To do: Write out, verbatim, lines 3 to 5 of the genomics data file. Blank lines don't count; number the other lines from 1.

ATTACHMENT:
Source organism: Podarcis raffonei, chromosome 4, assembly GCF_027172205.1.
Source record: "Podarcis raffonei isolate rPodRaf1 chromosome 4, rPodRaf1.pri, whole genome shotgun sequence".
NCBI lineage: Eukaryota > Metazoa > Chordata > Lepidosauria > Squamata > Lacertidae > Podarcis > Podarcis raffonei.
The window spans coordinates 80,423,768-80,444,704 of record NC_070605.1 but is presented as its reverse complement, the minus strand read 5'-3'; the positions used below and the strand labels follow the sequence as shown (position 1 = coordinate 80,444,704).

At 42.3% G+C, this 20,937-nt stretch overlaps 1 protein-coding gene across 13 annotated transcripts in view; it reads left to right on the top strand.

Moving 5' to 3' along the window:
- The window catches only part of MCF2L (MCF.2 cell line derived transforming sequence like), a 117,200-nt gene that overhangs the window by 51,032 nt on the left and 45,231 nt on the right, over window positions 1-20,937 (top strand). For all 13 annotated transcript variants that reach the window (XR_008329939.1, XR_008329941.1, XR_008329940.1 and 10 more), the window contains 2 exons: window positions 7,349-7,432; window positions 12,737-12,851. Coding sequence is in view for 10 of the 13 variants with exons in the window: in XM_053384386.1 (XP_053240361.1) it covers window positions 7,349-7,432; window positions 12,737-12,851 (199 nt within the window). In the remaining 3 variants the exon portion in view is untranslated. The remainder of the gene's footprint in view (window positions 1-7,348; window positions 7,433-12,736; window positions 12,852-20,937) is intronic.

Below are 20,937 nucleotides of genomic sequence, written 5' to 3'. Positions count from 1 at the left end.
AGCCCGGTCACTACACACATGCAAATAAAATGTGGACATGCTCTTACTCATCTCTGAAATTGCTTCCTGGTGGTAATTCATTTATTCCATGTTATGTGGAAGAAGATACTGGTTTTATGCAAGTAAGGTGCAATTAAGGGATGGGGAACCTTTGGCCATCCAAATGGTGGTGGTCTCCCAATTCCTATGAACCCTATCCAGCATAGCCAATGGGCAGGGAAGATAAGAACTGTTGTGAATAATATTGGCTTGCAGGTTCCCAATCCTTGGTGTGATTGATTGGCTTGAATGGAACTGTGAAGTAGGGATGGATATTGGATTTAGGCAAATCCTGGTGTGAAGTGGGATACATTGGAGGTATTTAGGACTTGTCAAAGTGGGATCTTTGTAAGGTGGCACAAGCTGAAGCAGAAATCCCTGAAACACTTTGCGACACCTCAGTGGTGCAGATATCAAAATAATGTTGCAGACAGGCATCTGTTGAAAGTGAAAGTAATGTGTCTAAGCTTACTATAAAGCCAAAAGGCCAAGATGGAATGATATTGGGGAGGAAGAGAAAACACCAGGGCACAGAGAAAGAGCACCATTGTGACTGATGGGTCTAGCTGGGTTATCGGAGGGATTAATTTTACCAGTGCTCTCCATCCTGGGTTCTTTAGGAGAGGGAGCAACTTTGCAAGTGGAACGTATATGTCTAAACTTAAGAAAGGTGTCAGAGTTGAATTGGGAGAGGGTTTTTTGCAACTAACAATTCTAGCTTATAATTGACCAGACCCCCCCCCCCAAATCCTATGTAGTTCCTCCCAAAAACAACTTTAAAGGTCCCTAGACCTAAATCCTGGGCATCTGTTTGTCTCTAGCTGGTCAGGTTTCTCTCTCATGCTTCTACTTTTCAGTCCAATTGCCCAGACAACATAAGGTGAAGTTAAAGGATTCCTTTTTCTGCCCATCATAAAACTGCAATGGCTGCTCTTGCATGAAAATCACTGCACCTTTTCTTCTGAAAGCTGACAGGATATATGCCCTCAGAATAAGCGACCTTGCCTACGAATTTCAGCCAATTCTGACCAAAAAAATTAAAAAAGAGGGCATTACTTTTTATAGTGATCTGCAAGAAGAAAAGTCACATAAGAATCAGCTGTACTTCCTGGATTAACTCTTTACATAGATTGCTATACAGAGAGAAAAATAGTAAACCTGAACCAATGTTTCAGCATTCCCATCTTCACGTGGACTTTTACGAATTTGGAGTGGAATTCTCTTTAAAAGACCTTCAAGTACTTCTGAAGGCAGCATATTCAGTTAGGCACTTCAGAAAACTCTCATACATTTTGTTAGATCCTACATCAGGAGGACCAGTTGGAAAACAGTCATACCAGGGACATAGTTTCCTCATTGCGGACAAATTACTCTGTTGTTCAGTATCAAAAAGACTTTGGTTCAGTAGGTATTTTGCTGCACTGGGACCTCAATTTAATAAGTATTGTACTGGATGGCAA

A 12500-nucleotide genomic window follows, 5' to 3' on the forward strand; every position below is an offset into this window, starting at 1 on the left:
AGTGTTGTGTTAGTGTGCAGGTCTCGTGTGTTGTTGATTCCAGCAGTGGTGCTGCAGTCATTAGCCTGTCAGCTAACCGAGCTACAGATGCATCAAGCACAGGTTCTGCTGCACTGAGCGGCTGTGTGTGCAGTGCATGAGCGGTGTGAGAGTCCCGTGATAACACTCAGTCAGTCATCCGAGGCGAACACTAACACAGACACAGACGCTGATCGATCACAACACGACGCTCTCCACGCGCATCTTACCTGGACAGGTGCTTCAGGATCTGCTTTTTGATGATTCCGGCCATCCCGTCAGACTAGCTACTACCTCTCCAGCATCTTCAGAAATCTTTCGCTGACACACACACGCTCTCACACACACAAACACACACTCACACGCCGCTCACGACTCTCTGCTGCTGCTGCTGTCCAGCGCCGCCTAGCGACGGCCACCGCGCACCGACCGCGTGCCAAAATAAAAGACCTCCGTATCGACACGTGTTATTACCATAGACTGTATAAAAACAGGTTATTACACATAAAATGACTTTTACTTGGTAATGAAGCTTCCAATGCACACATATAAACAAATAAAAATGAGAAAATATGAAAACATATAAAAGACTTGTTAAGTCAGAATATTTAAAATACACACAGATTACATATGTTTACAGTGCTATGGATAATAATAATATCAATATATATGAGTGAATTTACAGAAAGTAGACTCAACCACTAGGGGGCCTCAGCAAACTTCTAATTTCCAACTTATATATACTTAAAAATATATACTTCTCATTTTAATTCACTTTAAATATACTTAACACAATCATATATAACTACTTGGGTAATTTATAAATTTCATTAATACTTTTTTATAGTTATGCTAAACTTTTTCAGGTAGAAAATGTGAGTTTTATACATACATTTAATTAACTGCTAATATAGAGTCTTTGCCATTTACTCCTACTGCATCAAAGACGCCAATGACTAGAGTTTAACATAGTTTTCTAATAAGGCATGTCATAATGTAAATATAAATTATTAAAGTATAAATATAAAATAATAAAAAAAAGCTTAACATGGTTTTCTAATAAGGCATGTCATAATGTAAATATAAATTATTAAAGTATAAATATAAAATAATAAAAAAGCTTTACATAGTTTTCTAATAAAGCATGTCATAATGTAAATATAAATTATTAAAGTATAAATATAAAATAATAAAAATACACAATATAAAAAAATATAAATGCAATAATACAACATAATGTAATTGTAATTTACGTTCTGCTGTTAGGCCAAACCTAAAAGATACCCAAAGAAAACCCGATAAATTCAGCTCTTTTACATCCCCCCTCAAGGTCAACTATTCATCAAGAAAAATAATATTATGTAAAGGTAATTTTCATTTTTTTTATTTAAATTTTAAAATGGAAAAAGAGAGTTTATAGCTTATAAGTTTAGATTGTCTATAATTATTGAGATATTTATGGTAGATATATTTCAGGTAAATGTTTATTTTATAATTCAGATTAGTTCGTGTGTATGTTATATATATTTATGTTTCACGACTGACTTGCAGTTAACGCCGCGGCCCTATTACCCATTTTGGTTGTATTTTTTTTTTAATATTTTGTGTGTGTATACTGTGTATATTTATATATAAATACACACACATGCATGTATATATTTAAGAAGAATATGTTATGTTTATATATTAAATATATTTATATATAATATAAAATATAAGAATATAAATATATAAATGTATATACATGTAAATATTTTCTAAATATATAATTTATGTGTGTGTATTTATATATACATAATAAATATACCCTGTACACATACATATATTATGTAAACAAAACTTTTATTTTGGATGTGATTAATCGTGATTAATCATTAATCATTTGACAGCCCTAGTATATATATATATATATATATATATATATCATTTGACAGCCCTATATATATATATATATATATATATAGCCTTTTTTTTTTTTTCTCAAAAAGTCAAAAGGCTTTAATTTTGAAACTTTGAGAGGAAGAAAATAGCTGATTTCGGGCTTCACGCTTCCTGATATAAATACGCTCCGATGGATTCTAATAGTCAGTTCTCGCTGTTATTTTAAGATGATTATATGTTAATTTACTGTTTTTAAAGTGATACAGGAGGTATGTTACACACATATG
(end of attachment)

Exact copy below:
NCBI lineage: Eukaryota > Metazoa > Chordata > Lepidosauria > Squamata > Lacertidae > Podarcis > Podarcis raffonei.
The window spans coordinates 80,423,768-80,444,704 of record NC_070605.1 but is presented as its reverse complement, the minus strand read 5'-3'; the positions used below and the strand labels follow the sequence as shown (position 1 = coordinate 80,444,704).

At 42.3% G+C, this 20,937-nt stretch overlaps 1 protein-coding gene across 13 annotated transcripts in view; it reads left to right on the top strand.